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Big four accountants face UK overhaul without the breakup

The Competition and Markets Authority said audit work should be split from the much larger consulting business at an operational level.
The government demanded regulators set out reforms to roll back the dominance of the Big Four. Picture: Supplied

The Big Four accounting firms may have to split their operations into separate UK business units as part of a sweeping overhaul of the industry proposed by regulators that stopped short of the measures sought by some critics.

The Competition and Markets Authority said audit work should be split from the much larger consulting business at an operational level, but held off on recommending a full structural breakup or a cap on auditor’s market share. A further report said the UK needed a tough new watchdog to prevent the failings of the past.

“The audit sector is beset by conflicts of interest, a confused sense of its purpose and a lack of competition,” said Rachel Reeves, a lawmaker who had previously asked the CMA to actively consider breaking up the largest auditors. “The dice have been loaded in the Big Four’s favour for far too long.”

Stung by a string of scandals at prominent British firms including Carillion, the government demanded regulators set out reforms to roll back the dominance of the largest accounting firms, which are generally known as the “Big Four.” The industry has had a turbulent year, with record fines and reprimands.

“These intractable problems may take some years to sort out,” CMA Chairman Andrew Tyrie said in a statement. “If it turns out that the proposals are not far-reaching enough, the CMA will persist until the problems are addressed.”

Separately the UK government said it agreed with a new report that the heavily-criticised Financial Reporting Council should be abolished and replaced with a new accounting regulator. The new watchdog, the Audit, Reporting and Governance Authority, will have powers to investigate companies, their accounts and governance.

The FRC was accused of being to be too close to the firms it oversaw, especially Deloitte, KPMG, EY and PricewaterhouseCoopers. “I have sympathy with the view that the FRC has tended overall to take too consensual an approach to its work,” said John Kingman, who led a review of the regulator.

KPMG said the reports contained “constructive suggestions” while David Sproul, chief executive of Deloitte’s UK business, acknowledged that many had lost faith in the auditors.

“It’s clear that trust and confidence in the role of the profession is not where it should be and we are supportive of change that enhances audit quality,” he said.

PwC also issued a statement pledging support for measures that boost public trust in the audit sector.

The operational split envisaged by the CMA would allow for separate profit pools within the firms — ensuring that auditors are only paid for the audit work they do. Under the current structures, profits are drawn from the entire company.

The Big Four avoided a full break up of accounting and consulting into separate companies as the CMA said such proposals would be “protracted and complex” because of the reach of the firms’ large international networks. The regulator said “drastic but harder to implement remedies” would need to be revisited.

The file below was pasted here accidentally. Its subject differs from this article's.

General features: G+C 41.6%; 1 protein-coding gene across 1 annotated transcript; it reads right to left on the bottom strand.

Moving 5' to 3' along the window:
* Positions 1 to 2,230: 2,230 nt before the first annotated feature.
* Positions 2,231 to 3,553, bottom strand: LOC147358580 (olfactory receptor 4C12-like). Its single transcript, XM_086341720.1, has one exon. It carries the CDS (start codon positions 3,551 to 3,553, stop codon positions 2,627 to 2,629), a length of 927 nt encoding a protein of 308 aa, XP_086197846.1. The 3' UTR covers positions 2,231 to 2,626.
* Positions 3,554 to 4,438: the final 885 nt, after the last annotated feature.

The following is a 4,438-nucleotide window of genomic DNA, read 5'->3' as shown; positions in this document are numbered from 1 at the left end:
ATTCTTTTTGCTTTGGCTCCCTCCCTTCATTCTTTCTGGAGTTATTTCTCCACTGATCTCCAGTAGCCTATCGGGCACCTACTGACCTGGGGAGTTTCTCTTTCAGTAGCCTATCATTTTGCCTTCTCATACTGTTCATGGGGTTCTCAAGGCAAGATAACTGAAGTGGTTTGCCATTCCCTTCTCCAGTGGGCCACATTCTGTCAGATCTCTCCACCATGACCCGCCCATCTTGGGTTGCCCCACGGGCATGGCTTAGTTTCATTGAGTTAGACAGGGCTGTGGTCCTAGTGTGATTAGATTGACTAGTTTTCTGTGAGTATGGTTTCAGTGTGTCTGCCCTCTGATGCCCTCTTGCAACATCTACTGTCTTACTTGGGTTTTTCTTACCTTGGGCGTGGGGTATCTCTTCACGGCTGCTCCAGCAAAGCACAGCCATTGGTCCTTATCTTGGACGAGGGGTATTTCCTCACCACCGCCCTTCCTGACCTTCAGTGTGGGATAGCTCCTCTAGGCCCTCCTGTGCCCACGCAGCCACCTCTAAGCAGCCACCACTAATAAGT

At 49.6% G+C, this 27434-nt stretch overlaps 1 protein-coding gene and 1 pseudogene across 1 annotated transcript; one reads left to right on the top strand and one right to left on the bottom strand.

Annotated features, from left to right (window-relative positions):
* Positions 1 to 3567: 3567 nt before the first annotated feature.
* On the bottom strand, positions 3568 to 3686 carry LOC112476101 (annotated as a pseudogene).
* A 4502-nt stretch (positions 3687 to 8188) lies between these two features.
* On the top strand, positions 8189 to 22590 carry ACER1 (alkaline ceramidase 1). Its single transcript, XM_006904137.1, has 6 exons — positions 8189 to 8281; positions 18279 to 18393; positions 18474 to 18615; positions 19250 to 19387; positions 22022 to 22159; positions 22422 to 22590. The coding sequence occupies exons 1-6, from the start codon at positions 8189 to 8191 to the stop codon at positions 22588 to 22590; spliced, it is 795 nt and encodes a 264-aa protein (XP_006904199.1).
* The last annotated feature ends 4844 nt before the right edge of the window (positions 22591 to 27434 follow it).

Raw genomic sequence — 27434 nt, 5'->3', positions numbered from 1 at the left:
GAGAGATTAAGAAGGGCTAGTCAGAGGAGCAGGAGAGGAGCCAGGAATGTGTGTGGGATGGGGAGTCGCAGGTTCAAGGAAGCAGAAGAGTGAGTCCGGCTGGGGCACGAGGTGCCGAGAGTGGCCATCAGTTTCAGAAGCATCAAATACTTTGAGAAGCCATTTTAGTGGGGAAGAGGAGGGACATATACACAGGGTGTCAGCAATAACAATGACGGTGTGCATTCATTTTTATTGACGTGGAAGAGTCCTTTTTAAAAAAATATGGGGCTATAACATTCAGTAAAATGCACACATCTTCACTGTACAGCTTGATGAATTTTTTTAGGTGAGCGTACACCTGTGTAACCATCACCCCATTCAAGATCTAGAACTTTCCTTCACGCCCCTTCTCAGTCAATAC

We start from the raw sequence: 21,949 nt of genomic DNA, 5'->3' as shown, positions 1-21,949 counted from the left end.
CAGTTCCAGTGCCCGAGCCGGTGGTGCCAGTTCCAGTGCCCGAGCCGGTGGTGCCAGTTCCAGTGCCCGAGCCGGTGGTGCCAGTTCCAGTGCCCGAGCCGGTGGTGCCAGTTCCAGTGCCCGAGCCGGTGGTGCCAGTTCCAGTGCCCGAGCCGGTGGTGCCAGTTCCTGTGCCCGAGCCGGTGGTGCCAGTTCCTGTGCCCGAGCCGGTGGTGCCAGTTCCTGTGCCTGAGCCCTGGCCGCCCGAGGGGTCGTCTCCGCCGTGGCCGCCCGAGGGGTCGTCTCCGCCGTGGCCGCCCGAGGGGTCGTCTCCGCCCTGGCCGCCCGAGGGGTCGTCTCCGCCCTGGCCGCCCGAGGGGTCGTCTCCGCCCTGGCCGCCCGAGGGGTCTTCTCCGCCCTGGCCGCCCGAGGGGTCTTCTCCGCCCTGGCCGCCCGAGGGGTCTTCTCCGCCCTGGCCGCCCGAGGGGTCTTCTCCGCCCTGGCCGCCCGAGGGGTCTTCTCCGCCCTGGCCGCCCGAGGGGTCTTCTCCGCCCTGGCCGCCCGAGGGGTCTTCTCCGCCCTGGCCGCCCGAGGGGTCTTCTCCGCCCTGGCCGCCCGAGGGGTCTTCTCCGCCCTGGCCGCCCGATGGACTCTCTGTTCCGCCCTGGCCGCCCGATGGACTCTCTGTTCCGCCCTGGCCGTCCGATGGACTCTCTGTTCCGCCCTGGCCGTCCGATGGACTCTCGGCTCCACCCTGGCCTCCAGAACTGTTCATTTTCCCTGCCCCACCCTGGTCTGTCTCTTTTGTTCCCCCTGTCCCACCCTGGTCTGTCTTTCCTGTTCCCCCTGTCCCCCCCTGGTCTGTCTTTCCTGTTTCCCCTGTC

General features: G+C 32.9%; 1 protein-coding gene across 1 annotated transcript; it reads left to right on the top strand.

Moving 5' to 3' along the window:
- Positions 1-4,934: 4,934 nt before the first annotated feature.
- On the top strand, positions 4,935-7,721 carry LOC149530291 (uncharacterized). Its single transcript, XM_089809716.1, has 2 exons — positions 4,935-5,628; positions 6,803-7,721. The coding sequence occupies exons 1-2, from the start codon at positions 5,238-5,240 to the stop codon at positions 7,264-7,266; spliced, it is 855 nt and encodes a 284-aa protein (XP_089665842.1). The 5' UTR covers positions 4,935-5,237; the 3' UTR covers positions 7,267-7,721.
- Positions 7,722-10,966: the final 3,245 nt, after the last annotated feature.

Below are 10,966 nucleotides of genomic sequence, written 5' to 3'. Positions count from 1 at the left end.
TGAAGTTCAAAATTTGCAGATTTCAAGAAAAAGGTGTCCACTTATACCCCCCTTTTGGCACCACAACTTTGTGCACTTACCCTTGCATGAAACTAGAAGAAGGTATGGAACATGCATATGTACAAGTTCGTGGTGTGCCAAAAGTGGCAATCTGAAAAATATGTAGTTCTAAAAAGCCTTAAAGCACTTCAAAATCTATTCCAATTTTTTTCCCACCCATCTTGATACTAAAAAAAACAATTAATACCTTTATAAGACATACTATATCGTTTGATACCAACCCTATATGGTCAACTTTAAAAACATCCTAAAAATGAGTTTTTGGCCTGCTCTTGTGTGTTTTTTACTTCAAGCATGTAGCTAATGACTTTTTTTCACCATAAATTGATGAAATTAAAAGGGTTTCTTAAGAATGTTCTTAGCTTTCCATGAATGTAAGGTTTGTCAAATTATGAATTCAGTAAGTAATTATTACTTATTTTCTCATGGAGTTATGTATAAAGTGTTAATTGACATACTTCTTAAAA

Industry groups largely praised both reports.

“The CMA has recognised the benefits of an integrated audit model and is right to ignore misplaced calls for a break-up of the major firms,” said Matthew Fell, chief UK policy director for the Confederation of British Industry. “At the heart of this reset must be a focus on tackling the expectation gap that is undermining trust in corporate reporting.”

To encourage more competition, the CMA said it currently preferred to have the largest companies require joint reviews — with two audit firms signing off on the accounts — rather than a market share cap on the auditors.

It’s not the first time that antitrust regulators have looked at the market power of big audit firms. Just four years ago, authorities ruled that UK corporations must re-tender audits every 10 years. The EU has also threatened to split off auditors’ consulting arms in recent years, before adopting watered-down proposals.

The CMA said it would accept comments on the proposals until January 21.

Under Kingman’s proposals, likely to be adopted by the government, accountants would move away from self-regulation. So much so, that the new watchdog should be empowered to look for “warning signs” at UK companies, he said.

“This is and should think of itself as a regulator,” said Kingman, who is chairman of Legal & General Group, the UK’s largest manager of pension assets. The FRC was “a hangover from a different world that needs to be fixed.”

Among the other changes:

The regulator will have a new board. The FRC head Stephen Haddrill has already announced he would be stepping down in late 2019. It should be funded by the firms it regulates.

 
It will directly regulate major audit firms with stronger enforcement powers that also cover directors who are not members of professional bodies.
 
The new regulator, ARGA, will need to develop a market intelligence function to publish reports that could require a change of auditor or a restatement of accounts. In yet another review, the UK government said it asked London Stock Exchange Group’s outgoing chairman Donald Brydon to consider how auditors verify the information they are signing off. 
 
© 2018 Bloomberg L.P

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